Seven Keys to Baldpate (play)

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Seven Keys to Baldpate
Written by George M. Cohan
Date premiered 22 September 1913
Place premiered Astor Theatre, New York
Original language English
Genre comedy mystery
Setting Office of Baldpate Inn.

Seven Keys to Baldpate is a 1913 play by George M. Cohan based on a novel by Earl Derr Biggers.


Novelist Billy McGee makes a bet that he can write a 10,000 word story within 24 hours. He retires to a summer mountain resort in the dead of winter and locks himself in, believing he has the sole key. However he is visited during the night by a variety of other people, including a girl reporter and a gang of criminals.

Original novel[edit]

Seven Keys to Baldpate
Author Earl Derr Biggers,
Country US
Language English
Publication date

The play was based on a popular novel by Earl Derr Biggers.


The play premiered on Broadway on September 22, 1913 and ran for 320 performances. The New York Times drama critic called it "melodrama of the good old fashioned sort".[1]

Cohan and his daughter were severely injured in a car crashing during rehearsal of the original production.[2]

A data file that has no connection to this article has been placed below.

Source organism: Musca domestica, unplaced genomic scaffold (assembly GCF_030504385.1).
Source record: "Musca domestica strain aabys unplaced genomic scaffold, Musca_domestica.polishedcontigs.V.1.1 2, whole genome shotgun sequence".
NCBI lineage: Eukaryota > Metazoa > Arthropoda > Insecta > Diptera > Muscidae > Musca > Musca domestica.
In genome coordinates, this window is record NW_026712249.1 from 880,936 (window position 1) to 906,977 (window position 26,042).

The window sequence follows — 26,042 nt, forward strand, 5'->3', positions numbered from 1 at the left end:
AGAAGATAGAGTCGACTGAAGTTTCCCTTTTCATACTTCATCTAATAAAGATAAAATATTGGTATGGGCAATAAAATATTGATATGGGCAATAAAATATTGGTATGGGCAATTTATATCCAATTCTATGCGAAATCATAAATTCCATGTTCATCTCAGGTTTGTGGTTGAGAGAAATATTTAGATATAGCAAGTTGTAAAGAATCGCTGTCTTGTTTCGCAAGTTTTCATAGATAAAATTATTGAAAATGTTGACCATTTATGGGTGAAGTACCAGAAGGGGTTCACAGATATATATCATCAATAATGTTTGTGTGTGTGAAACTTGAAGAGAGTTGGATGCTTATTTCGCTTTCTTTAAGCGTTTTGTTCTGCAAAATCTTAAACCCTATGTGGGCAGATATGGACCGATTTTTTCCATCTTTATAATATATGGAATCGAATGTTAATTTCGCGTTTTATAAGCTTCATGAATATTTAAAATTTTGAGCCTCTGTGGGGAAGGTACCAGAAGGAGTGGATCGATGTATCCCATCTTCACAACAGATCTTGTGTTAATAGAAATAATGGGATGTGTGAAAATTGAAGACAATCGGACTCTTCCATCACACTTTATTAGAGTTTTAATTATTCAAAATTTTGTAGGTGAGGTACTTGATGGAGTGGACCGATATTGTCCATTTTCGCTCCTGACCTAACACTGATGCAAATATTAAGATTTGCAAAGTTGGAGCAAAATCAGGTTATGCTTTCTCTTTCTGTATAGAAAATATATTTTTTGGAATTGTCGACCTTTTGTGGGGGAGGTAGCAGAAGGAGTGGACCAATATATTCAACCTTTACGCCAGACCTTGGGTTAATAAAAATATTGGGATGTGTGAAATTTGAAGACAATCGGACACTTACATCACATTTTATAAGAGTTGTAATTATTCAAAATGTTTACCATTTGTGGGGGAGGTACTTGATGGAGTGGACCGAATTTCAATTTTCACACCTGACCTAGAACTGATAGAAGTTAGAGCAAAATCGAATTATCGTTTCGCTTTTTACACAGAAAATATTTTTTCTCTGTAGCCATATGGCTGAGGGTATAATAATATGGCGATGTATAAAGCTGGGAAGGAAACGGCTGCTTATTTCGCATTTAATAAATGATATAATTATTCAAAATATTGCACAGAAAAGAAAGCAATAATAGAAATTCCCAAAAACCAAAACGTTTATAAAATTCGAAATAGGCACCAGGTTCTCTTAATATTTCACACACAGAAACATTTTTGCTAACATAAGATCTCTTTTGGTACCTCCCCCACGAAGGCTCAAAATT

Although a 1935 revival, starring Cohan in the lead, was less successful[3] it remains Cohan's most popular play.[4]


The play was filmed several times, with versions appearing in 1916 (from Australia), 1917 (starring Cohan himself), 1925 (with Douglas MacLean), 1929 (with Richard Dix), 1935 (with Gene Raymond), 1947 (with Phillip Terry), and 1983 (as House of the Long Shadows). Television adaptations appeared in 1946 and 1961.

The play was also adapted for radio in 1938 (for Lux Radio Theatre with Jack Benny) and 1946 (for Theatre Guild on the Air with Walter Pidgeon).


  1. ^ COHAN'S NEW PLAY LIVELY MELODRAMA: His Dramatization of "Seven Keys to Baldpate" Is Full of Startling Incidents. PLENTY OF COMEDY, TOO Wallace Eddinger, the Novelist, Who Writes on a $5,000 Wager and Holds "Only Key" to the Inn. New York Times (1857-1922) [New York, N.Y] 23 Sep 1913: 11.
  2. ^ GEORGE COHAN HURT IN AUTO SMASH-UP: Daughter Seriously Injured and Wallace Eddinger and Francis Hope Also Hurt. GEORGE COHAN HURT IN AUTO SMASH-UP Special to The New York Times.. New York Times (1857-1922) [New York, N.Y] 05 Sep 1913: 1.
  3. ^ 1935 production listing at IBDB
  4. ^ Article on the initial production of Seven Keys to Baldpate

External links[edit]